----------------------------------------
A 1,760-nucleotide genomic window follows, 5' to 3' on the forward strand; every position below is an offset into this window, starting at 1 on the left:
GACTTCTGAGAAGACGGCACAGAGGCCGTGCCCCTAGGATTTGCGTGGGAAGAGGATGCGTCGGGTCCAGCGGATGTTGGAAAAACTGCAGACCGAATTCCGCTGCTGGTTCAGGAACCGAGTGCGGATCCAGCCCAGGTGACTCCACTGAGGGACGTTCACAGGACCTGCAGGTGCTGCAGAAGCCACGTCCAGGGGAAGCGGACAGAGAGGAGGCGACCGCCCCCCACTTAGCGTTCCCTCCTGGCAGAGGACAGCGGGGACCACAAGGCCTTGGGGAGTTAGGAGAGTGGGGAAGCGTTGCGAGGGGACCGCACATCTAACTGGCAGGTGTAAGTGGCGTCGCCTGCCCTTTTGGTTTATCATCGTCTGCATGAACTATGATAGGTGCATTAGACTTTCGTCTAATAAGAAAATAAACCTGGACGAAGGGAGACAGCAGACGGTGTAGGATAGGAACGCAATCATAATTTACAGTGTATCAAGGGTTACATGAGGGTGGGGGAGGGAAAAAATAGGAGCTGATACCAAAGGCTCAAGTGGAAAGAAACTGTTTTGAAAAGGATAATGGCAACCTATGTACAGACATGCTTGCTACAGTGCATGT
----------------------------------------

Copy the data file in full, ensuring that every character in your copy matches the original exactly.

A 1,760-nucleotide genomic window follows, 5' to 3' on the forward strand; every position below is an offset into this window, starting at 1 on the left:
GACTTCTGAGAAGACGGCACAGAGGCCGTGCCCCTAGGATTTGCGTGGGAAGAGGATGCGTCGGGTCCAGCGGATGTTGGAAAAACTGCAGACCGAATTCCGCTGCTGGTTCAGGAACCGAGTGCGGATCCAGCCCAGGTGACTCCACTGAGGGACGTTCACAGGACCTGCAGGTGCTGCAGAAGCCACGTCCAGGGGAAGCGGACAGAGAGGAGGCGACCGCCCCCCACTTAGCGTTCCCTCCTGGCAGAGGACAGCGGGGACCACAAGGCCTTGGGGAGTTAGGAGAGTGGGGAAGCGTTGCGAGGGGACCGCACATCTAACTGGCAGGTGTAAGTGGCGTCGCCTGCCCTTTTGGTTTATCATCGTCTGCATGAACTATGATAGGTGCATTAGACTTTCGTCTAATAAGAAAATAAACCTGGACGAAGGGAGACAGCAGACGGTGTAGGATAGGAACGCAATCATAATTTACAGTGTATCAAGGGTTACATGAGGGTGGGGGAGGGAAAAAATAGGAGCTGATACCAAAGGCTCAAGTGGAAAGAAACTGTTTTGAAAAGGATAATGGCAACCTATGTACAGACATGCTTGCTACAGTGCATGT